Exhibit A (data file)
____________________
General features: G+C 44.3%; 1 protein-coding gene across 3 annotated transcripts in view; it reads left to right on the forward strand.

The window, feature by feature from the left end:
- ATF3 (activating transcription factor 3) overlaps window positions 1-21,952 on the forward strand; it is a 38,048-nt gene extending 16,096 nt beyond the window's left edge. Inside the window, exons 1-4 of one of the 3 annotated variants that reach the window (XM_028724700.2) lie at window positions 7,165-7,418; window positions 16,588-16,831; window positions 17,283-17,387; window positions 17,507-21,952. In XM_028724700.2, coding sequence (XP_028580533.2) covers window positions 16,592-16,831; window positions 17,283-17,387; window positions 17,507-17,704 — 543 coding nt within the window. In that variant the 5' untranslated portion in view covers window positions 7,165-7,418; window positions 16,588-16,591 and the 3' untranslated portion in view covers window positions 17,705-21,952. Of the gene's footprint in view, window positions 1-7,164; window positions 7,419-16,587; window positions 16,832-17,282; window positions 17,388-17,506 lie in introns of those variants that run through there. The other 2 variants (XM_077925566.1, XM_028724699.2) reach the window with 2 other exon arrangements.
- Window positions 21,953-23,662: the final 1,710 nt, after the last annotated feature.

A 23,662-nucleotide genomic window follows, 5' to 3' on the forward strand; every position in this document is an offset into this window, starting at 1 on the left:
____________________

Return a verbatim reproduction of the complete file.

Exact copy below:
General features: G+C 44.3%; 1 protein-coding gene across 3 annotated transcripts in view; it reads left to right on the forward strand.

The window, feature by feature from the left end:
- ATF3 (activating transcription factor 3) overlaps window positions 1-21,952 on the forward strand; it is a 38,048-nt gene extending 16,096 nt beyond the window's left edge. Inside the window, exons 1-4 of one of the 3 annotated variants that reach the window (XM_028724700.2) lie at window positions 7,165-7,418; window positions 16,588-16,831; window positions 17,283-17,387; window positions 17,507-21,952. In XM_028724700.2, coding sequence (XP_028580533.2) covers window positions 16,592-16,831; window positions 17,283-17,387; window positions 17,507-17,704 — 543 coding nt within the window. In that variant the 5' untranslated portion in view covers window positions 7,165-7,418; window positions 16,588-16,591 and the 3' untranslated portion in view covers window positions 17,705-21,952. Of the gene's footprint in view, window positions 1-7,164; window positions 7,419-16,587; window positions 16,832-17,282; window positions 17,388-17,506 lie in introns of those variants that run through there. The other 2 variants (XM_077925566.1, XM_028724699.2) reach the window with 2 other exon arrangements.
- Window positions 21,953-23,662: the final 1,710 nt, after the last annotated feature.

A 23,662-nucleotide genomic window follows, 5' to 3' on the forward strand; every position in this document is an offset into this window, starting at 1 on the left: